A A measure of PC gaming performance that includes frame drops.
Average Fps don't tell the whole story. High average Fps can be accompanied by stuttering which results in a poor overall gaming experience. Effective Fps (EFps) measure gaming experience using both average Fps and frame drops. Frame drops are quantified using the following four statistics:

0.1% and 1% Lows (Avg|Max)

To calculate the 0.1% low all the frames in a sample are sorted from slowest to fastest. For a 60 second sample, the frames in the first 0.1%: 60s * 0.1% = 60s/1000 = 0.06s are used to determine the 0.1% low. The average and maximum Fps of those (slowest) frames are the Avg|Max 0.1% lows. A similar calculation is used for the Avg and Max 1% lows. (download example calc spreadsheet )

EFps vs Fps

For most games EFps are similar to average Fps (e.g. GTAV). Where frame delivery is very consistent EFps are higher than average Fps (e.g. Overwatch). Where frames are relatively inconsistent EFps are lower than average Fps (e.g. CSGO). EFps incorporate and improve upon average Fps as a measure of real world playability.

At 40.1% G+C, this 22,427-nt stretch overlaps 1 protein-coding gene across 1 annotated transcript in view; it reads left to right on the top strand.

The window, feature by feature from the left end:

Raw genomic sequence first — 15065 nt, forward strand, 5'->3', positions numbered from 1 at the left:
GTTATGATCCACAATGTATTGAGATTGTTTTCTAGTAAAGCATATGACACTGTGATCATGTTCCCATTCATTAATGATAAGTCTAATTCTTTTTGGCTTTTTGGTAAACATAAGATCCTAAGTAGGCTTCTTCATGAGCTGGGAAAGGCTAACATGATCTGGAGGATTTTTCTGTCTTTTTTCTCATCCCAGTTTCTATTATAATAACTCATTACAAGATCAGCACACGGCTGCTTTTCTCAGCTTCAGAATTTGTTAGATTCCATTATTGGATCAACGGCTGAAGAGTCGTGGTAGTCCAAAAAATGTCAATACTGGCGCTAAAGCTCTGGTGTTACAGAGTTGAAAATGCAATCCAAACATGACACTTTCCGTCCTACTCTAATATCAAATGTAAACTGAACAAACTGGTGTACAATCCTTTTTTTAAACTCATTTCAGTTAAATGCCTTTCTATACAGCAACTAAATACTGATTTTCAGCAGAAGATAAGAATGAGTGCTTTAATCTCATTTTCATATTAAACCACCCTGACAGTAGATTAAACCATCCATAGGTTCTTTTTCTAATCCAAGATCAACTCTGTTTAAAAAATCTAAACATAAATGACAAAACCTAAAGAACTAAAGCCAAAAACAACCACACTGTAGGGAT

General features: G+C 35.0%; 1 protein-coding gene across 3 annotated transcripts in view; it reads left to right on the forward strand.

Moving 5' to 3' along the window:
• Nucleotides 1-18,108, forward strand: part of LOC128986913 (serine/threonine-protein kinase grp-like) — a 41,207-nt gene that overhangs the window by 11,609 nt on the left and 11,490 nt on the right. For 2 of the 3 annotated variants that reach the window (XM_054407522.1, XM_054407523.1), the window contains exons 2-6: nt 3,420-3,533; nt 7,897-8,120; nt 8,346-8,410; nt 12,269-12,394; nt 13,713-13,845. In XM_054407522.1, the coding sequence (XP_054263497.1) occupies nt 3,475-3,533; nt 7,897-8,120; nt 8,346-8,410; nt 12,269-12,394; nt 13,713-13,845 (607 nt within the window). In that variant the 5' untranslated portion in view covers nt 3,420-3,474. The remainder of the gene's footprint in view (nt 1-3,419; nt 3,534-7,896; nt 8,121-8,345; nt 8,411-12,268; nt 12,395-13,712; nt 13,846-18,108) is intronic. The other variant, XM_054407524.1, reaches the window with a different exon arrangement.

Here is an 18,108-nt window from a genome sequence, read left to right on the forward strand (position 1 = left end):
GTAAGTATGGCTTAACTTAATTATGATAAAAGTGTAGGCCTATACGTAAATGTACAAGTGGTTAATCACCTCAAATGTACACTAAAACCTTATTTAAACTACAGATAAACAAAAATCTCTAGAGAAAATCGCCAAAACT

Game / Sequence choice

Benchmarks from turn based games such as Total War*, Civ* or canned benchmarks such as ulletical CSGO and the built in benchmarks in many games are essentially rendering benchmarks. These benchmarks don’t measure responsiveness to player inputs, they measure video playback performance. Game benchmarks need to include user inputs in order to measure the stability of frames whilst a user is actually playing. Game choice is also essential. Using games that nobody plays is no better than using Cinebench*. Benchmark data should include video footage of the game sequence and precise game settings so that users can replicate the scores.


PC components are similar to links in a chain: weak components bottleneck the whole system. For example: an AMD Ryzen 3700X bottlenecks an Nvidia 2070 Super. The 3700X costs 40% more money for 11% less performance. The lost performance is similar to downgrading from a 2070S to a 2060S. Publishing EFps data puts UserBenchmark in conflict with the marketing from billion dollar corporations, but it also helps our users to build faster PCs by dodging marketing traps. Users can verify EFps figures with Afterburner
EFps Benchmarks

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